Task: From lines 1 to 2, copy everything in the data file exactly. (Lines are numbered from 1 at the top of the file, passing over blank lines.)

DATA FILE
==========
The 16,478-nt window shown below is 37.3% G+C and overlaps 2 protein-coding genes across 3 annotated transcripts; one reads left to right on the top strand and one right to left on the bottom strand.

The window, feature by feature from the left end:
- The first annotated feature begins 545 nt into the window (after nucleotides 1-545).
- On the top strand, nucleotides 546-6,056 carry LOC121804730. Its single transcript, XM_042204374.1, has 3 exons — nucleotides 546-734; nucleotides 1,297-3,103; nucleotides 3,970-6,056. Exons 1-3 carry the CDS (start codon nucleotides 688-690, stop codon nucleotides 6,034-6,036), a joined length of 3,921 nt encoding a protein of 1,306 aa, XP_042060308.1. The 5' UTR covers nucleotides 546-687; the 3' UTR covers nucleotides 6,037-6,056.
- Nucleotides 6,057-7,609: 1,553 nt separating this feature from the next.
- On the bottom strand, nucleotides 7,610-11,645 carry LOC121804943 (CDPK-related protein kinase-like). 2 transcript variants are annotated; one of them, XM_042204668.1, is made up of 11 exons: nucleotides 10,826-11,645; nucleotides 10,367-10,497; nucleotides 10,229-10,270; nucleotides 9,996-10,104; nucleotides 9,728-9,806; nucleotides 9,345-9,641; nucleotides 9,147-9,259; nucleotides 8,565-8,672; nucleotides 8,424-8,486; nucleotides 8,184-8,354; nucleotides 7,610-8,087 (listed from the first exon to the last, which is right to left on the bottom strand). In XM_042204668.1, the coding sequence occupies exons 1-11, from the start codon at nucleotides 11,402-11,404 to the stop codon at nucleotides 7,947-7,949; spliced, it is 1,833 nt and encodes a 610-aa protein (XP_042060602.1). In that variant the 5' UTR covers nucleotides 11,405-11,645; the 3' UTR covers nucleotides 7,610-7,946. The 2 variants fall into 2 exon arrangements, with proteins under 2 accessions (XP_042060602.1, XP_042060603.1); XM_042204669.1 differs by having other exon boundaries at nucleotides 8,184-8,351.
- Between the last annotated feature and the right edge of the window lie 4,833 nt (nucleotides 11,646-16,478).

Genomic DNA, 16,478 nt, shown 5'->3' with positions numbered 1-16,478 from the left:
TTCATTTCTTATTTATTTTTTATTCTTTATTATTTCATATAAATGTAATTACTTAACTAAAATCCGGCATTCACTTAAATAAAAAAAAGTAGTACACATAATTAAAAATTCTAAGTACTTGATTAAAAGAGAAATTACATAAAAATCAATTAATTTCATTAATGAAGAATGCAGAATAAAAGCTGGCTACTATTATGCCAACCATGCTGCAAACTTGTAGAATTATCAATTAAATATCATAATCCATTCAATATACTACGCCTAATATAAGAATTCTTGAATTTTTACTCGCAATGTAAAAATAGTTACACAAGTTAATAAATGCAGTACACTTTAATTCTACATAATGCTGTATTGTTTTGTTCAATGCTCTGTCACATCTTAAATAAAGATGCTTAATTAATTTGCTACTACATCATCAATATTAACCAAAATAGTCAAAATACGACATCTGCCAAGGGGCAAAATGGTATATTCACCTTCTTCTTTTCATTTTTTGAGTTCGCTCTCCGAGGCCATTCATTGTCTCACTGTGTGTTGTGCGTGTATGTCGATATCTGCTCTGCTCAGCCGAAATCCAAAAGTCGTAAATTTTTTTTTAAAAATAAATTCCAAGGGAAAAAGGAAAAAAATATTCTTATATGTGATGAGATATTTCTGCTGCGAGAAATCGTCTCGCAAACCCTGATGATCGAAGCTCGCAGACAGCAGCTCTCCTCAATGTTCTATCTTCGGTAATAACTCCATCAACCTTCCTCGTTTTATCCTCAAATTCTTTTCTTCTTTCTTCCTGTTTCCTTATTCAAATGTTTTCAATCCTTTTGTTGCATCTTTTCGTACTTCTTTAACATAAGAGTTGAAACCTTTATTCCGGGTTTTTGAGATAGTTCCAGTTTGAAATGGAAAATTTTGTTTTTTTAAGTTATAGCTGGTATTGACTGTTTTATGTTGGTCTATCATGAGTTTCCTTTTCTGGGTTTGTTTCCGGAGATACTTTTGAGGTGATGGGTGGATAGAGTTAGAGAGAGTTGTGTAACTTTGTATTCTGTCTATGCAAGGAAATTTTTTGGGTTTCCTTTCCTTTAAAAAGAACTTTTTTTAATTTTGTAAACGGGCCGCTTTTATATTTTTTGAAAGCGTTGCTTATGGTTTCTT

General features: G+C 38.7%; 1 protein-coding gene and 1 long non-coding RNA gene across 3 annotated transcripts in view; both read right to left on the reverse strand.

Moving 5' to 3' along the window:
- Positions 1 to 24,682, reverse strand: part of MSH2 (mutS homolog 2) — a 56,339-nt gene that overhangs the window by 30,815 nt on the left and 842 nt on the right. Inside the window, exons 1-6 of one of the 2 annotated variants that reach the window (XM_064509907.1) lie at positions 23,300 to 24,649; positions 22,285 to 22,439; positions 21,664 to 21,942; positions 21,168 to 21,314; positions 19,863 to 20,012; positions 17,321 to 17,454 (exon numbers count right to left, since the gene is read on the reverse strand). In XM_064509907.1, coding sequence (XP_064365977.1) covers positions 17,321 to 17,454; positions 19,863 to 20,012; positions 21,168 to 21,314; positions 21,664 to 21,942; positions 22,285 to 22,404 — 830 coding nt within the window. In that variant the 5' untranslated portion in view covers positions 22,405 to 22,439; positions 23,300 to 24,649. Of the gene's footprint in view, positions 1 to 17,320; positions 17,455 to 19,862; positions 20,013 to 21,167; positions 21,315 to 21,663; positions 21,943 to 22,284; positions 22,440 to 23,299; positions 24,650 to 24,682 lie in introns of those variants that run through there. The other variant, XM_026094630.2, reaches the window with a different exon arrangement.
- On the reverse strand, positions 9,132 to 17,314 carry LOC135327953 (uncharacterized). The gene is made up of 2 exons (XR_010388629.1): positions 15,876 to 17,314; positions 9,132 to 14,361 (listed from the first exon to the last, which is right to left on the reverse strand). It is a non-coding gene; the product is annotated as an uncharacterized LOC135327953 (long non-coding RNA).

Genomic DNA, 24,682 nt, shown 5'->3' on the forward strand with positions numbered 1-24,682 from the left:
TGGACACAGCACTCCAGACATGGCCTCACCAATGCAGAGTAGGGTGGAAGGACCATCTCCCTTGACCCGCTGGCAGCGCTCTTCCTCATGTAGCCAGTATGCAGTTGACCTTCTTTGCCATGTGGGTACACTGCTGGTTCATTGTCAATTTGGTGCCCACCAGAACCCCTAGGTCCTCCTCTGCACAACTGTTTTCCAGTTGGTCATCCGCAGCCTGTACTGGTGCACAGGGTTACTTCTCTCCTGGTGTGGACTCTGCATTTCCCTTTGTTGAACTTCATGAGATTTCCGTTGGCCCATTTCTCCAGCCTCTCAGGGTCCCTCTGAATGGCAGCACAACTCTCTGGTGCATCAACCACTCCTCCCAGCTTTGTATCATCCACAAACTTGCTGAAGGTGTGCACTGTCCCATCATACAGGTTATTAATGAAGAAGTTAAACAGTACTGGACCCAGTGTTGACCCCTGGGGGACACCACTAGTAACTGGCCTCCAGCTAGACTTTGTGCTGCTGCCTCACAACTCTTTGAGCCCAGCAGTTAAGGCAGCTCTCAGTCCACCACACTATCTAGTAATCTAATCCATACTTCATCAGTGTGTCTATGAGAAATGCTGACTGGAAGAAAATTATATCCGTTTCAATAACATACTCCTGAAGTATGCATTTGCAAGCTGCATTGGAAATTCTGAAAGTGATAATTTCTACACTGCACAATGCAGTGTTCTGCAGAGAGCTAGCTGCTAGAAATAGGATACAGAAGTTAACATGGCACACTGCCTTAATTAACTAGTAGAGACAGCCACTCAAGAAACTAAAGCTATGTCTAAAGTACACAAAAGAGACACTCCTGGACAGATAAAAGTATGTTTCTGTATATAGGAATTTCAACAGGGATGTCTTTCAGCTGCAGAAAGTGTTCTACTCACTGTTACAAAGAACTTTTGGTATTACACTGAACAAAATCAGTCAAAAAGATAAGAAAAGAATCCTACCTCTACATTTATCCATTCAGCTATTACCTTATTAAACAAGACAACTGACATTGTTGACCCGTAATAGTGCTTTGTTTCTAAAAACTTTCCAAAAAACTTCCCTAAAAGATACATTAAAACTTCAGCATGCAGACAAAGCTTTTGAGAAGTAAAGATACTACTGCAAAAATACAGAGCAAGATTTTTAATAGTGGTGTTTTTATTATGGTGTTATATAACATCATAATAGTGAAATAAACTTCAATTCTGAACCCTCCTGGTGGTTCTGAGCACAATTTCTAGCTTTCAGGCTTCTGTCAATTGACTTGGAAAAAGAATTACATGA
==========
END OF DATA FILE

The 16,478-nt window shown below is 37.3% G+C and overlaps 2 protein-coding genes across 3 annotated transcripts; one reads left to right on the top strand and one right to left on the bottom strand.

The window, feature by feature from the left end: